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'Flyboys' Movie Tie-Ins Could Mean Takeoff For Cary Game Company

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CARY, N.C. — Having rallied from two heart attacks while fighting to keep his gaming company alive, J.W. Stealey is dog-fighting his way back toward profitability with the help of a potential Hollywood blockbuster movie.

"Flyboys" is a $60 million project filled with World War I aerial dogfights. It is directed by Academy Award winner Tony Bill (producer of "The Sting") and produced by Dean Devlin ("Independence Day," "The Patriot," "Stargate") and premiers nationally on Friday.

Following close behind for national release is "Flyboys Squadron," developed by Stealey's iEntertainment in Cary. Already available is a online version of the game, which Stealey is banking will be as successful, if not more so, than the 10-year-old WarBirds online flight simulator game series.

"I'm back, and going," said Stealey, 54, with the enthusiasm in his voice that helped him earn the nickname "Wild Bill". A former Air Force pilot himself who owns a T-28 Trojan Warbird, Stealey built iEntertainment into a public company, lost control of it to outside investors, fought to regain control as the company's stock shrank to pennies in value, and now has it poised to take off into the wild blue yonder of sales success - and profits. Along the way Stealey, an Air Force Academy graduate with a degree in aeronautical engineering, also had to overcome the effects of the heart attacks. But he's back on the golf course - and is manning the controls of iEntertainment with renewed optimism.

"It's been a struggle, but we're starting to do good things," Stealey said.

The official game tie-in with Flyboys could be a boon for iEntertainment, which employs 15 people and offers a variety of online games.

"This is pretty exciting stuff," Stealey said.

Remembering American Volunteer Pilots

"Flyboys" is based on the saga of the Lafayette Esquadrille, a squadron of volunteer U.S. pilots who joined the Allies against Germany before the U.S. entered World War I. The movie stars James Franco (best known for his role as friend-turned-enemy of Spider Man in the two Spider Man movies) and French star Jean Reno (tough guy from "Ronin" and detective in "The Da Vinci Code").

A mutual acquaintance, Chris Weaver of MobyGames, brought iEntertainment and the flamboyant Stealey to the attention of Devlin, who used some of his own money to finance a movie Hollywood refused to make. "Flyboys" the movie is backed by Electric Entertainment, which Devlin owns. Other financial support came from Oracle founder Larry Ellison, whose son David is an aerobatic pilot.

Impressed by what he saw in the "WarBirds" game, Devlin paid iEntertainment an upfront fee to develop "Flyboys Squadron," Stealey said. He hopes the movie, which is now being advertised heavily on prime-time TV, will drive sales of the retail box PC game version, which goes on sale in stores on Sept. 29 at a price of $29.95. It is being distributed by Navarre.

iEntertainment is also landing a couple of new investors and is planning a PlayStation 2 version of "Flyboys Squadron" for release when the Flyboy DVD is released next year.

The fly in the ointment for iEntertainment right now is whether "Flyboys" will be a box office hit. Hollywood hasn't made a World War One flying movie in 40 years, the last being "The Blue Max" that featured George Peppard, Jeremy Kemp, James Mason, Ursula Andress and Karl Michael Vogler.

Stealey said Devlin's production is impressive.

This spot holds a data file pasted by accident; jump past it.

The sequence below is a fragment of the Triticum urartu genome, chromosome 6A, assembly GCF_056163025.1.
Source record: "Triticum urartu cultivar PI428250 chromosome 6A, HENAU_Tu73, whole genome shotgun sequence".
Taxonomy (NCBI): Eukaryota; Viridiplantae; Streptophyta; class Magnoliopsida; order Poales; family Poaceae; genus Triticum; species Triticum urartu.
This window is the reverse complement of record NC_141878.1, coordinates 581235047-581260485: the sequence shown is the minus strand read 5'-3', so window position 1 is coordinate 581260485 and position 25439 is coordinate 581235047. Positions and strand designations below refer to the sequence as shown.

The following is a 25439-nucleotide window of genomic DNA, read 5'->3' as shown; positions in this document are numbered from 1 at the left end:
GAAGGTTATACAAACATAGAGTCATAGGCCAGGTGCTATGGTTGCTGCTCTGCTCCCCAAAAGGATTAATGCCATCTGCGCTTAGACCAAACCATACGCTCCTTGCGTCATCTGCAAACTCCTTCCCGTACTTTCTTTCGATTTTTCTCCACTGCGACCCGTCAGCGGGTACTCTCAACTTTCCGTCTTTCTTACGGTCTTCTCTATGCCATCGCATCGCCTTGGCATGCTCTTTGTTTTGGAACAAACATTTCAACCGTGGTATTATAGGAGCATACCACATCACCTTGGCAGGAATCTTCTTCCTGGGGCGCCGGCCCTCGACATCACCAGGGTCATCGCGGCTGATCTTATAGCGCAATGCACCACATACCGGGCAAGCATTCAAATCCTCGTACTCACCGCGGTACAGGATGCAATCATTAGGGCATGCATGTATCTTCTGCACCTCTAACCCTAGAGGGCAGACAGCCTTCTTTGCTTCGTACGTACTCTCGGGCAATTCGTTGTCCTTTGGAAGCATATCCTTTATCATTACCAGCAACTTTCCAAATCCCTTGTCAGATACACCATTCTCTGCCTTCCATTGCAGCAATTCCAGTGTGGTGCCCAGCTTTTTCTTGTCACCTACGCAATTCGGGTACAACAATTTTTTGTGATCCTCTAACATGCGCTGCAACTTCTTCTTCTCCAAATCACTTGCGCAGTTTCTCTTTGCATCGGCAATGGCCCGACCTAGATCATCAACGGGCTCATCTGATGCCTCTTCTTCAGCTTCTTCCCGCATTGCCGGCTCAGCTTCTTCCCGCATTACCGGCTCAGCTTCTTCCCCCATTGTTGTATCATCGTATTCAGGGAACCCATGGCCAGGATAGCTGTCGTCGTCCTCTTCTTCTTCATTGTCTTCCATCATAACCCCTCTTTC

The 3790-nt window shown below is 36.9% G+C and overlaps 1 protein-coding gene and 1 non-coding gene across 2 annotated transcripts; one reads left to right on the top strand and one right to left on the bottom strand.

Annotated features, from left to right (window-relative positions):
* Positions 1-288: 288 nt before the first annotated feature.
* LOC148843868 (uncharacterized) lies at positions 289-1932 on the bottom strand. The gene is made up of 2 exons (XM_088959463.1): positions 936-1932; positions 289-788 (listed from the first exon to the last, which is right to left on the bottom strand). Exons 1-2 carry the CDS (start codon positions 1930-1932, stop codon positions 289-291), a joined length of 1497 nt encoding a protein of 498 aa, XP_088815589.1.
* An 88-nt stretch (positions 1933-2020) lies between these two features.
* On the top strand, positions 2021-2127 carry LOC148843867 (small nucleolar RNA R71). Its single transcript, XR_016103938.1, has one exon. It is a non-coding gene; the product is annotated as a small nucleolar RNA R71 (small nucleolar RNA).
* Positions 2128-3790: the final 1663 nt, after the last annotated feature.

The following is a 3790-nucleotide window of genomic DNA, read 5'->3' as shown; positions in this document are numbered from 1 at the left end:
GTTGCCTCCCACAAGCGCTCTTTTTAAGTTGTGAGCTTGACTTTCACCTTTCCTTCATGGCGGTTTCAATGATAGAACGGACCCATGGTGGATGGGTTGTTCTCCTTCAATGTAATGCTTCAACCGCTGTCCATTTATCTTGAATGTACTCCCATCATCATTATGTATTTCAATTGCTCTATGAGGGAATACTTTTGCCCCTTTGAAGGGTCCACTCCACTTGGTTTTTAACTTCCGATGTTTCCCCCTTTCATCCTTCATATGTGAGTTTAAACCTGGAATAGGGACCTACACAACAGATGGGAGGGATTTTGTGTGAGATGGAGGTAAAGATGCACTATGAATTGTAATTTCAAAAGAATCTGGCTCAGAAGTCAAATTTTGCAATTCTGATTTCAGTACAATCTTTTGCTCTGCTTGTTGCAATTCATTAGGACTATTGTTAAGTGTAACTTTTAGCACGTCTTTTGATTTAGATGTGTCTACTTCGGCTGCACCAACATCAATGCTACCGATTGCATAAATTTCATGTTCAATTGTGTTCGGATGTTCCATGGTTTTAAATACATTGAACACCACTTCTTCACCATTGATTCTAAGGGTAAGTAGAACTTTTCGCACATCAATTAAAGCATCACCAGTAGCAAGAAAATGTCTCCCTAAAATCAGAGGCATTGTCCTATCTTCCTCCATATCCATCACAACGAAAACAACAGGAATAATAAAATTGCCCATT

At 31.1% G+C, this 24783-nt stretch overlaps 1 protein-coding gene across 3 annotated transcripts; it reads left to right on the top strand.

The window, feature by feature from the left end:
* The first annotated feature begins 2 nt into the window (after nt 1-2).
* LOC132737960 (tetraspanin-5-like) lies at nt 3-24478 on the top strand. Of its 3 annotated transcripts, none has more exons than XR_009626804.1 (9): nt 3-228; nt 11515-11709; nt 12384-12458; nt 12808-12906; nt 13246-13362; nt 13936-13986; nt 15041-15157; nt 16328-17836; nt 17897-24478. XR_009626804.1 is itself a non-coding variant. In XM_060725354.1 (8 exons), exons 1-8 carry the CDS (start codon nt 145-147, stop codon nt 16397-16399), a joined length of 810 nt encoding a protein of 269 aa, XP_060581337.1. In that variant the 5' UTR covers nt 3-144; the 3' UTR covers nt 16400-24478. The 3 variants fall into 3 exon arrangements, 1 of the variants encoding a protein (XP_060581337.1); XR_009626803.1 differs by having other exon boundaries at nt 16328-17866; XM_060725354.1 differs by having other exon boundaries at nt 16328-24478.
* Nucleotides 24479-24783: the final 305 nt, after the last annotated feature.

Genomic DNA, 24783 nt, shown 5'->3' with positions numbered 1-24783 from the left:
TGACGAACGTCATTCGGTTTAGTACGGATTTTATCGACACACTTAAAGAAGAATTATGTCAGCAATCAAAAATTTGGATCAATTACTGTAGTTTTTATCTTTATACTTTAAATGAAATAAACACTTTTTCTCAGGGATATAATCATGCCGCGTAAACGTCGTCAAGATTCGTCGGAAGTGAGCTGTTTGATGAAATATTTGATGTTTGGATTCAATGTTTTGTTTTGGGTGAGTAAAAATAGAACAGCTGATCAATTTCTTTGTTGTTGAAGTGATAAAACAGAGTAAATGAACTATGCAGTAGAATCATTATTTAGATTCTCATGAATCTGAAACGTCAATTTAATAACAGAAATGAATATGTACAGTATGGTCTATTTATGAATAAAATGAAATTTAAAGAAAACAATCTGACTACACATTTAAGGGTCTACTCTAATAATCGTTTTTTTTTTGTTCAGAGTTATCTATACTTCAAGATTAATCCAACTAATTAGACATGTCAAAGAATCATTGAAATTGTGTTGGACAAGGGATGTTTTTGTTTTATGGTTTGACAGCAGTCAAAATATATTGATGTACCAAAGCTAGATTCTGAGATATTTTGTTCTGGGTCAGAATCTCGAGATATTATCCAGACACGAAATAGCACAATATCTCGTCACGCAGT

"We like what we see," he said. "It's very exciting."

Advertisements focus on aerial combat, including one seen in which a fighter crashes into a mammoth German zeppelin. Devlin did secure the use of 22 antique aircraft for the movie, but the combat scenes are built around 850 digital-effects shots.

"They did a great job on the flying," said Stealey, whose demands for accuracy have helped make the "TotalSims" series such a success over the past 10 years. "WarBirds" has drawn more than 600,000 players, and the iEntertainment gaming site can be hosting scores of players from around the world at any one time through its massively multiplayer format.

Plans For Growth

Stealey is not basing his comeback hopes for iEntertainment strictly on "Flyboys," however. He also is talking with the Air Force about a major contract to provide flight-simulator training.

"We can provide real-time flight simulation for less than the cost of one flight hour," Stealey said. iEntertainment is offering training for $600 per pilot vs. actual flight time training costs of $800 per hour. "The contract is being reviewed," he added.

Regardless of how that deal develops, iEntertainment remains a player in the massive multiplayer game market. It continues to grow, with revenues of $2 billion a year now, but they will increase to $12 billion within five years, Stealey said.

As "Flyboys Squadron" and "WarBirds" plus other titles continue to draw players, Stealey is setting a revenue goal of $25 million within three years. If the growth comes to pass, he wants to return iEntertainment to a "full trading" public company. Its stock is now traded in "pink sheets" rather than listed on a public exchange. Stealey knows the public trading route, having taken both MicroProse Software and Interactive Magic (the old name of iEntertainment) through initial public offerings.

iEntertainment is also in the process of landing "a couple" of new investors, Stealey added.

Despite the company's financial difficulties, its WarBirds brand retains wide recognition, as Stealey said he discovered often while wearing a "WarBirds" cap on business trips.

"I had one guy come up to me at an airport who told me that 'WarBirds' got him interested in being a pilot as a kid," Stealey said proudly. "Now, he's an Air Force pilot."



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